The number of unemployed Turks in Germany has hit 143 thousand
Jan 16, 2014 - 12:00 am GMT+3
by Jan 16, 2014 12:00 am
Frank-Jurgen Weise, Chairman of Germany's Federal Labor Agency said that 143 thousand people of Turkish origin, who now live in Germany, were unemployed in Dec. 2013. There are 370 thousand Romanian and Bulgarians in Germany with most of them in qualified jobs with social security. For the time being, we do not predict waves of migration to Germany on the basis of poverty.
Frank-Jurgen Weise made statements on the current state of German Turks in the labor market and the free movement rights granted to citizens of Romania and Bulgaria, to an Anatolian News Agency (AA) reporter.
Weise remarked, "In comparison to previous years, there was no remarkable change in the unemployment rate of Turks residing in Germany in 2013" and added, "143 thousand Turks in Germany are unemployed". According to Weise, approximately 1.5 million of the Turks residing in Germany do not have German citizenship while Turks constitute 28.3 percent of the overall unemployment rate among immigrants.
Pointing out that Turks constitute 23 percent of the foreigners residing in Germany, Weise noted that the figures are disproportional to the unemployment rate.
Emphasizing Germany's need for tradesmen, physicians and skilled laborers in vocational jobs, Weise said that they would "welcome skilled laborers coming to Germany. However, they prefer to stay in Turkey as the demand there is also high".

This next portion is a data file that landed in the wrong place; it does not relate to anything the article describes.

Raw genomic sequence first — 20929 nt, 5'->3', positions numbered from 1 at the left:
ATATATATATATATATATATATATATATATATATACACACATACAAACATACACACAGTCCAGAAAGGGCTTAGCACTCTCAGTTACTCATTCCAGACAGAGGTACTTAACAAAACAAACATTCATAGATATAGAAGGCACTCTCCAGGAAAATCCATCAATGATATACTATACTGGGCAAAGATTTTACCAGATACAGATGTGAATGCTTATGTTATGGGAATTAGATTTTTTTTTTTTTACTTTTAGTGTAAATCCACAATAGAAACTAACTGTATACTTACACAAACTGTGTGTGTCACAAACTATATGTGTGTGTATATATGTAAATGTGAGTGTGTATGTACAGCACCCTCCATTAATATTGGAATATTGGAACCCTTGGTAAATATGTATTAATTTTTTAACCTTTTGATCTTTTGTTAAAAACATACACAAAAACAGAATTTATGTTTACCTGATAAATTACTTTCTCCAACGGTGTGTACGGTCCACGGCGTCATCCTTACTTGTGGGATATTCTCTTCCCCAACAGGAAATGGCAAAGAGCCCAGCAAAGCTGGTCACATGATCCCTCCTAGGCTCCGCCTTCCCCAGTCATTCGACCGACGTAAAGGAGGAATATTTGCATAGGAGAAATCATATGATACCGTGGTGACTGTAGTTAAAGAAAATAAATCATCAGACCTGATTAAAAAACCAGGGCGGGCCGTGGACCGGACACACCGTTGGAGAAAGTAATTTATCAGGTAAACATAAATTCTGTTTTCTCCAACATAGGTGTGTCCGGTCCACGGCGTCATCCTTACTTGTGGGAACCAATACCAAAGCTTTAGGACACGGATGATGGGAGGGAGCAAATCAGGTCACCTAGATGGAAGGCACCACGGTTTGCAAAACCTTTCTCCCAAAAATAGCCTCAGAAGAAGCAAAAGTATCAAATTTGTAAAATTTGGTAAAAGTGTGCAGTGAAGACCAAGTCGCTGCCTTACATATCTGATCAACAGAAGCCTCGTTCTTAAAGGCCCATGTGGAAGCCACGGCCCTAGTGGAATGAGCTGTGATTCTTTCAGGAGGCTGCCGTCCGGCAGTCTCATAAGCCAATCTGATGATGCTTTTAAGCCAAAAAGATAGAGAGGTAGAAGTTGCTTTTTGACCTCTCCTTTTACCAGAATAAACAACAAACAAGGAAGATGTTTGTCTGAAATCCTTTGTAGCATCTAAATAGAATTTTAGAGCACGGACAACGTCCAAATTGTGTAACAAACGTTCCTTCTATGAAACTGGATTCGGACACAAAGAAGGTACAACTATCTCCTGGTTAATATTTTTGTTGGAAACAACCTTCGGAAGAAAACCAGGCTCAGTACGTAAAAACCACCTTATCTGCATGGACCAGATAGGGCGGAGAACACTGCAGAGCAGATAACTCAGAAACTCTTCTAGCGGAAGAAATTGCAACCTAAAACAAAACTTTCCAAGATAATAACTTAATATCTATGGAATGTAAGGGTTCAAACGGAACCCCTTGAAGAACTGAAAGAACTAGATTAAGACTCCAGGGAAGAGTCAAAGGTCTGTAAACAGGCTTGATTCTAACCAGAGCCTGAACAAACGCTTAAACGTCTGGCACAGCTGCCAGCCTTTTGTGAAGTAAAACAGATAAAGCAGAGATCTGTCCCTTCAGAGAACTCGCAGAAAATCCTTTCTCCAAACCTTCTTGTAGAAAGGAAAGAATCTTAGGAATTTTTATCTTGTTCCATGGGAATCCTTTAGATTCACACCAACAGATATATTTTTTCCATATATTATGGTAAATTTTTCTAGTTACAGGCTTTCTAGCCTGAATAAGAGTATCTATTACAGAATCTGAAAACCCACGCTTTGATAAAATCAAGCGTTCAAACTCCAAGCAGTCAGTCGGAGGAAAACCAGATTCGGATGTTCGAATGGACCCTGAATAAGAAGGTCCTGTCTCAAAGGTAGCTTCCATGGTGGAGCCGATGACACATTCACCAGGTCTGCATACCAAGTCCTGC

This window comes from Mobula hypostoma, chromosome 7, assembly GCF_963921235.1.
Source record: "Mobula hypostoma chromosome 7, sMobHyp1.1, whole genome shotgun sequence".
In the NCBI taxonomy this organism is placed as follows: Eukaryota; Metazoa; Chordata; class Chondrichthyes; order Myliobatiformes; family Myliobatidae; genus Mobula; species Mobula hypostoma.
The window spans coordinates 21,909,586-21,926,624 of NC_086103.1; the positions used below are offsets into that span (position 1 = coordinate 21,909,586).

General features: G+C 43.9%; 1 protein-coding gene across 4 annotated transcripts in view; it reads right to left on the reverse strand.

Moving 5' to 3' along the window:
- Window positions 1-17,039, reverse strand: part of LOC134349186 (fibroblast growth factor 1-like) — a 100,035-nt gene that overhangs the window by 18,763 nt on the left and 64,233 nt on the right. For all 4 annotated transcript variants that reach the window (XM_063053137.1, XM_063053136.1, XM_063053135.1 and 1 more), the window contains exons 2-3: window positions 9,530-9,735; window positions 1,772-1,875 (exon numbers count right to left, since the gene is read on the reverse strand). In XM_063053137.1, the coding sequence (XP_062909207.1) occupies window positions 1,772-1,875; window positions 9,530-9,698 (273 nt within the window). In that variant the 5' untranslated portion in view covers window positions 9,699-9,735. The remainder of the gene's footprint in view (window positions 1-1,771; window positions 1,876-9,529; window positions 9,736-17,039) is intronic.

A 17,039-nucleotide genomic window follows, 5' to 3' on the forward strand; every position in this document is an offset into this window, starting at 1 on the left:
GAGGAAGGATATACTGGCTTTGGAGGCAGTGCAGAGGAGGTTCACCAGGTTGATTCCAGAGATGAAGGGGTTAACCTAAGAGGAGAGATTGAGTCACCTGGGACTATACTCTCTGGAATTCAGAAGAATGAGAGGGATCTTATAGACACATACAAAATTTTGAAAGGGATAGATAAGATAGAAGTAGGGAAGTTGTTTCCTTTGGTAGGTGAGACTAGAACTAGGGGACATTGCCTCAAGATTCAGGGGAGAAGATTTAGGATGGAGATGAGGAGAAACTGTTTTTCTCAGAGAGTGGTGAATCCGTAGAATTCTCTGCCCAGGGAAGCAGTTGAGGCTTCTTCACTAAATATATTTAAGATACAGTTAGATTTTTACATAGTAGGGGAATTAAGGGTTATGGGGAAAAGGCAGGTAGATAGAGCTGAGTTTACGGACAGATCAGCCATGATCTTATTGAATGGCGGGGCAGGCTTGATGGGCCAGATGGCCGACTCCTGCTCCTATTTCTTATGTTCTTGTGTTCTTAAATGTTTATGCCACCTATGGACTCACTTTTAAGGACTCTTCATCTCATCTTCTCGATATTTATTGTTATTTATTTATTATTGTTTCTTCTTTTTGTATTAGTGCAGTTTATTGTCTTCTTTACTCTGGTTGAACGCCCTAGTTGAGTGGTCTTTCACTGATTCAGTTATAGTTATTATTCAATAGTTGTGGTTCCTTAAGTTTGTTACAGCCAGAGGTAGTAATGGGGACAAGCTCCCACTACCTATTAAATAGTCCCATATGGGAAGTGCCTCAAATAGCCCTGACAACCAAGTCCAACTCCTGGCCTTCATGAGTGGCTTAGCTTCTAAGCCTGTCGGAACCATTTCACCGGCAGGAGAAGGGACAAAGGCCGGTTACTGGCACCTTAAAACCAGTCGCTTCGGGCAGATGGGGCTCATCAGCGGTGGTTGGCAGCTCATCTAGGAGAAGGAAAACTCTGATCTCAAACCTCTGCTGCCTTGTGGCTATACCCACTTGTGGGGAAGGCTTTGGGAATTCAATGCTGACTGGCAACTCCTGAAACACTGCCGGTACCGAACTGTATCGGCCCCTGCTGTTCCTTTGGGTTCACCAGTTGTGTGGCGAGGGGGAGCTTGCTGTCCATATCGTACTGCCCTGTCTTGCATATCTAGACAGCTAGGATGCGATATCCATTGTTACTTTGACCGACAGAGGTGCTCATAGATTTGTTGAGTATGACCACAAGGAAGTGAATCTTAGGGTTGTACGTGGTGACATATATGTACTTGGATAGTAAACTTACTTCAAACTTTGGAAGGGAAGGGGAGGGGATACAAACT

Weise underlined the language barrier as one of the greatest obstacles faced by Turks residing in Germany when seeking employment. He further noted, "Germany is the main language spoken at both large and small scale companies".
Pointing out the challenges and difficulties encountered regarding the certification of foreign diploma and degrees, Weise acknowledged that the BA tries to assist individuals in this regard. He further noted that one of the main issues encountered by the Turks residing in Germany is the lack of qualification from an educational institution or vocational training.
Weise made evaluations on the free movement rights granted to the citizens of Bulgaria and Romania. "There are 370 thousand Romanian and Bulgarian citizens residing in Germany. Majority of them work in qualified jobs with social security. Currently we do not predict any waves of immigration toward the country on the basis of poverty".
Indicating that people coming from Romania and Bulgaria create local issues, Weise suggested providing assistance to the local authorities.
Weise, who sees free movement as an opportunity, stated that this was an asset for the EU and all parties. "We should work with people coming from different cultural backgrounds. It is crucial to create awareness on different markets and demands in a state which strongly emphasizes exports," he said.
Expressing the fact that approximately 12,000 people come to Germany to work under the Bluecard, Weise stated that "4,000 of these people requested the Bluecard only after they arrived to the country." Referring to the Bluecard as neither a success story nor a disappointment, Weise stated that the Bluecard was one of the many options that presented an alternative to the qualified job force in Germany. He further noted that perhaps it was not known to many.